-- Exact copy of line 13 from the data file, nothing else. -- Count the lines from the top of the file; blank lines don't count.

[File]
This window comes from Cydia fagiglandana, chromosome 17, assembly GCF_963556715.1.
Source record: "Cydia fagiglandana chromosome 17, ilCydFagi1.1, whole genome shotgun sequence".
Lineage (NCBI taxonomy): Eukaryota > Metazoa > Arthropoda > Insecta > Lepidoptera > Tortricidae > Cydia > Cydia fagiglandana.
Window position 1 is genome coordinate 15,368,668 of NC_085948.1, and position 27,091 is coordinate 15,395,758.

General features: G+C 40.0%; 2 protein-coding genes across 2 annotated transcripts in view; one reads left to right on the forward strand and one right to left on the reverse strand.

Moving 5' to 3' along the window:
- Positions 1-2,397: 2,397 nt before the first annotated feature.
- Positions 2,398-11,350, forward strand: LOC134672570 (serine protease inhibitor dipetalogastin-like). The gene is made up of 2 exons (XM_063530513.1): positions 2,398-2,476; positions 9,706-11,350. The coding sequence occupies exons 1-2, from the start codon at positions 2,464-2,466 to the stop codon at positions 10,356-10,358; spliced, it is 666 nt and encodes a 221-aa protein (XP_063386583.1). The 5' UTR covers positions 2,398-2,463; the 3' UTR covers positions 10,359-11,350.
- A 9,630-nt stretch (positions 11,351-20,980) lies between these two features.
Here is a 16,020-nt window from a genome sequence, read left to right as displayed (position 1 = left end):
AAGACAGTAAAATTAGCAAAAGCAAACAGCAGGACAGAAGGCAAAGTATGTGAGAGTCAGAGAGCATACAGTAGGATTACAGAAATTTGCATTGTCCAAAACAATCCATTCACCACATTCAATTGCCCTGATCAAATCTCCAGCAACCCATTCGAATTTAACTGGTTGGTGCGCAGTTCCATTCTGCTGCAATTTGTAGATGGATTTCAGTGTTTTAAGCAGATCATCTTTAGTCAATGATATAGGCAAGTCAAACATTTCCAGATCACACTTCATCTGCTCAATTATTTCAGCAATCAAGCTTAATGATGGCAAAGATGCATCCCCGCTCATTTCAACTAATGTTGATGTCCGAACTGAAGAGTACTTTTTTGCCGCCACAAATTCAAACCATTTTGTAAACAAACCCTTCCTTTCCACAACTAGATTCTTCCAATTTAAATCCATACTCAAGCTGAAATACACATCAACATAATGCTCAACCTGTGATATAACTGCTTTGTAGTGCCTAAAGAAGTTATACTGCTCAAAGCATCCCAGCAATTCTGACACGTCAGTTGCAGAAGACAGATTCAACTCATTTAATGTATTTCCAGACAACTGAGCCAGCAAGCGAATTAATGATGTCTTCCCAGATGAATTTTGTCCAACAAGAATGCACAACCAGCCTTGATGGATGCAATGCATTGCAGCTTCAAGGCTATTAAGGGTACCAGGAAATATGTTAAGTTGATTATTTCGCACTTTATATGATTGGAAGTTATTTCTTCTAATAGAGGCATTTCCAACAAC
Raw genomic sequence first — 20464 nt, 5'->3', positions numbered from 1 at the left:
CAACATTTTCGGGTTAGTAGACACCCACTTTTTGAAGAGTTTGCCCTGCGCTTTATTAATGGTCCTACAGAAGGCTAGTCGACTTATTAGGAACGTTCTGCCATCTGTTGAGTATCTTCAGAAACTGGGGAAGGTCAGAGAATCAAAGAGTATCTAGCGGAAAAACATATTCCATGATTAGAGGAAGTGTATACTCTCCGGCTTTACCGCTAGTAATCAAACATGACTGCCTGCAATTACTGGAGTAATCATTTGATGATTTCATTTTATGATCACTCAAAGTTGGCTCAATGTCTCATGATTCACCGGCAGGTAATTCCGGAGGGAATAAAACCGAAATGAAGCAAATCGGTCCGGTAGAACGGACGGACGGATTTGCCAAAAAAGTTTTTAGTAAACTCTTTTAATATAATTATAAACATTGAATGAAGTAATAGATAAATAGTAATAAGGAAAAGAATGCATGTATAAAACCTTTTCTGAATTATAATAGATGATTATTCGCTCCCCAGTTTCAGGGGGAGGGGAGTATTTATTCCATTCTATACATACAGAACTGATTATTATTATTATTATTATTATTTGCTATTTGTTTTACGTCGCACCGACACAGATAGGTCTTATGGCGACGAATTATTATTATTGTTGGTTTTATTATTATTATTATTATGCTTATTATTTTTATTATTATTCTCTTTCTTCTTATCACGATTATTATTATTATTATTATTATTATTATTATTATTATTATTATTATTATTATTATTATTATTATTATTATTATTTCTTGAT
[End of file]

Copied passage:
CAACATTTTCGGGTTAGTAGACACCCACTTTTTGAAGAGTTTGCCCTGCGCTTTATTAATGGTCCTACAGAAGGCTAGTCGACTTATTAGGAACGTTCTGCCATCTGTTGAGTATCTTCAGAAACTGGGGAAGGTCAGAGAATCAAAGAGTATCTAGCGGAAAAACATATTCCATGATTAGAGGAAGTGTATACTCTCCGGCTTTACCGCTAGTAATCAAACATGACTGCCTGCAATTACTGGAGTAATCATTTGATGATTTCATTTTATGATCACTCAAAGTTGGCTCAATGTCTCATGATTCACCGGCAGGTAATTCCGGAGGGAATAAAACCGAAATGAAGCAAATCGGTCCGGTAGAACGGACGGACGGATTTGCCAAAAAAGTTTTTAGTAAACTCTTTTAATATAATTATAAACATTGAATGAAGTAATAGATAAATAGTAATAAGGAAAAGAATGCATGTATAAAACCTTTTCTGAATTATAATAGATGATTATTCGCTCCCCAGTTTCAGGGGGAGGGGAGTATTTATTCCATTCTATACATACAGAACTGATTATTATTATTATTATTATTATTTGCTATTTGTTTTACGTCGCACCGACACAGATAGGTCTTATGGCGACGAATTATTATTATTGTTGGTTTTATTATTATTATTATTATGCTTATTATTTTTATTATTATTCTCTTTCTTCTTATCACGATTATTATTATTATTATTATTATTATTATTATTATTATTATTATTATTATTATTATTATTATTATTATTATTATTTCTTGAT